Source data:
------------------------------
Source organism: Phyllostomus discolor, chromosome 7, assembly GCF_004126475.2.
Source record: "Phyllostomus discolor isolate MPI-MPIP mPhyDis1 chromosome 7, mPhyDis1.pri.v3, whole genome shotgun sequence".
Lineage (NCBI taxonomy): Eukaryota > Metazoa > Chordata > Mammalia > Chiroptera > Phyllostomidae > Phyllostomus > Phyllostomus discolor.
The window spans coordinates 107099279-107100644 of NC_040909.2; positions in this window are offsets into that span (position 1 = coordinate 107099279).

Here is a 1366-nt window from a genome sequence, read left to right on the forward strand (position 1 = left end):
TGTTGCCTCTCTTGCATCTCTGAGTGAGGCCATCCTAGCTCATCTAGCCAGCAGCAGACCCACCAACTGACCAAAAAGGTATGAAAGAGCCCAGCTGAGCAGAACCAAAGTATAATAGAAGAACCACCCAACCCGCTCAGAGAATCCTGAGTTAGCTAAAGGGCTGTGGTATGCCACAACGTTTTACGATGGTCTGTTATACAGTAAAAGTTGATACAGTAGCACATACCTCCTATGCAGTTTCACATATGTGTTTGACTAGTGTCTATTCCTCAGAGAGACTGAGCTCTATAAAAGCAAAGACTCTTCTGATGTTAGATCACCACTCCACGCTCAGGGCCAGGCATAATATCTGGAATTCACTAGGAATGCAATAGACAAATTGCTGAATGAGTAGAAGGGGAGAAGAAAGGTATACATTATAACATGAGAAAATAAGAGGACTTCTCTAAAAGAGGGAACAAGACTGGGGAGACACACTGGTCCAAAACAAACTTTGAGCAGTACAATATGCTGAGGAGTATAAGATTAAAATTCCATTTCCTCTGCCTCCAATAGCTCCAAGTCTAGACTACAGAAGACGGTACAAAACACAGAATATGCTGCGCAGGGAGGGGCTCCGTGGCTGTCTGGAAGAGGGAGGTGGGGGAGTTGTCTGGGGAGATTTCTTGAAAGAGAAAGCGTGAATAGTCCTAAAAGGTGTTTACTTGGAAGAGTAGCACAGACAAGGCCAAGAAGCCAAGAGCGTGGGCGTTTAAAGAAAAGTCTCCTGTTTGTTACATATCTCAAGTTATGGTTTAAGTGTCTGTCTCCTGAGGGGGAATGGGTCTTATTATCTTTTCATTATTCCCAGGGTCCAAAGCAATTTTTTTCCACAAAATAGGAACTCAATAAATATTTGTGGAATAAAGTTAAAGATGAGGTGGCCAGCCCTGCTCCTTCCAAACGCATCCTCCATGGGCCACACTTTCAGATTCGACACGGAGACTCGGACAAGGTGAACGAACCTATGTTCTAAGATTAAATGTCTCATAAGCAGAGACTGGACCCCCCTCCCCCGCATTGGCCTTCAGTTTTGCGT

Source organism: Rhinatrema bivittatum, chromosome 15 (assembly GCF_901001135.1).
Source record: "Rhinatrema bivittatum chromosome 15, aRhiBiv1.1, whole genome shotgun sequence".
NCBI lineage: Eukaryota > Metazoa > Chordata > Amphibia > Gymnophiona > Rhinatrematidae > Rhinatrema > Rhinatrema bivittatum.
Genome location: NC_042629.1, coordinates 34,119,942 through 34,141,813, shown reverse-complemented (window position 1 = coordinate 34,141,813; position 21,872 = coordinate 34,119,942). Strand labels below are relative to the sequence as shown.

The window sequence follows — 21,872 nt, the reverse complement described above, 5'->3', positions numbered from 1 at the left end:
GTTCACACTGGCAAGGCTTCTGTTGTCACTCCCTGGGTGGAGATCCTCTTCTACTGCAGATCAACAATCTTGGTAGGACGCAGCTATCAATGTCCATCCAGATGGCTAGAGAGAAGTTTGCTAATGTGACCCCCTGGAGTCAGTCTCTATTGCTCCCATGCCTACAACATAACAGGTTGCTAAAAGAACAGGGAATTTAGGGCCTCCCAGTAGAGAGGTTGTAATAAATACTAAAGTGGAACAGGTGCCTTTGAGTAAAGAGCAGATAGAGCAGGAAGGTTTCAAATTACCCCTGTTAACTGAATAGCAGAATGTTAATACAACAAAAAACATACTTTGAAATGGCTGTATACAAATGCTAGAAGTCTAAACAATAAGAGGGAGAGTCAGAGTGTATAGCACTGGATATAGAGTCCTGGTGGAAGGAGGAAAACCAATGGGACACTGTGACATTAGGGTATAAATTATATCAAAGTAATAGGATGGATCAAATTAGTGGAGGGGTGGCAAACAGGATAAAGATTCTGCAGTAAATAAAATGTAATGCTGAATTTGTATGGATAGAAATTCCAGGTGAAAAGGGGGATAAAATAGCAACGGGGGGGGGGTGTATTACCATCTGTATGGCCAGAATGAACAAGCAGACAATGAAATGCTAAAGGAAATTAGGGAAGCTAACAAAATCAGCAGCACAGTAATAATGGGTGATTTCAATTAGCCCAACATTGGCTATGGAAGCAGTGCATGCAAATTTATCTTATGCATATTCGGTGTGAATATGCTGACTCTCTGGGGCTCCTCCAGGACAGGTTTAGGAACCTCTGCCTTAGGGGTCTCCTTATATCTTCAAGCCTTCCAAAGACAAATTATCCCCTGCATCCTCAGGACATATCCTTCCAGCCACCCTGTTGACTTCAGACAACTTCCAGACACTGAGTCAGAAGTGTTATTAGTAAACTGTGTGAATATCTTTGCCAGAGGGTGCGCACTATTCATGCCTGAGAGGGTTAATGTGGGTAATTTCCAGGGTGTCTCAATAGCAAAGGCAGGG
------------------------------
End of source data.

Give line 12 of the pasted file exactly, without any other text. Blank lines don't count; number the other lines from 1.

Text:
GTTCACACTGGCAAGGCTTCTGTTGTCACTCCCTGGGTGGAGATCCTCTTCTACTGCAGATCAACAATCTTGGTAGGACGCAGCTATCAATGTCCATCCAGATGGCTAGAGAGAAGTTTGCTAATGTGACCCCCTGGAGTCAGTCTCTATTGCTCCCATGCCTACAACATAACAGGTTGCTAAAAGAACAGGGAATTTAGGGCCTCCCAGTAGAGAGGTTGTAATAAATACTAAAGTGGAACAGGTGCCTTTGAGTAAAGAGCAGATAGAGCAGGAAGGTTTCAAATTACCCCTGTTAACTGAATAGCAGAATGTTAATACAACAAAAAACATACTTTGAAATGGCTGTATACAAATGCTAGAAGTCTAAACAATAAGAGGGAGAGTCAGAGTGTATAGCACTGGATATAGAGTCCTGGTGGAAGGAGGAAAACCAATGGGACACTGTGACATTAGGGTATAAATTATATCAAAGTAATAGGATGGATCAAATTAGTGGAGGGGTGGCAAACAGGATAAAGATTCTGCAGTAAATAAAATGTAATGCTGAATTTGTATGGATAGAAATTCCAGGTGAAAAGGGGGATAAAATAGCAACGGGGGGGGGGTGTATTACCATCTGTATGGCCAGAATGAACAAGCAGACAATGAAATGCTAAAGGAAATTAGGGAAGCTAACAAAATCAGCAGCACAGTAATAATGGGTGATTTCAATTAGCCCAACATTGGCTATGGAAGCAGTGCATGCAAATTTATCTTATGCATATTCGGTGTGAATATGCTGACTCTCTGGGGCTCCTCCAGGACAGGTTTAGGAACCTCTGCCTTAGGGGTCTCCTTATATCTTCAAGCCTTCCAAAGACAAATTATCCCCTGCATCCTCAGGACATATCCTTCCAGCCACCCTGTTGACTTCAGACAACTTCCAGACACTGAGTCAGAAGTGTTATTAGTAAACTGTGTGAATATCTTTGCCAGAGGGTGCGCACTATTCATGCCTGAGAGGGTTAATGTGGGTAATTTCCAGGGTGTCTCAATAGCAAAGGCAGGG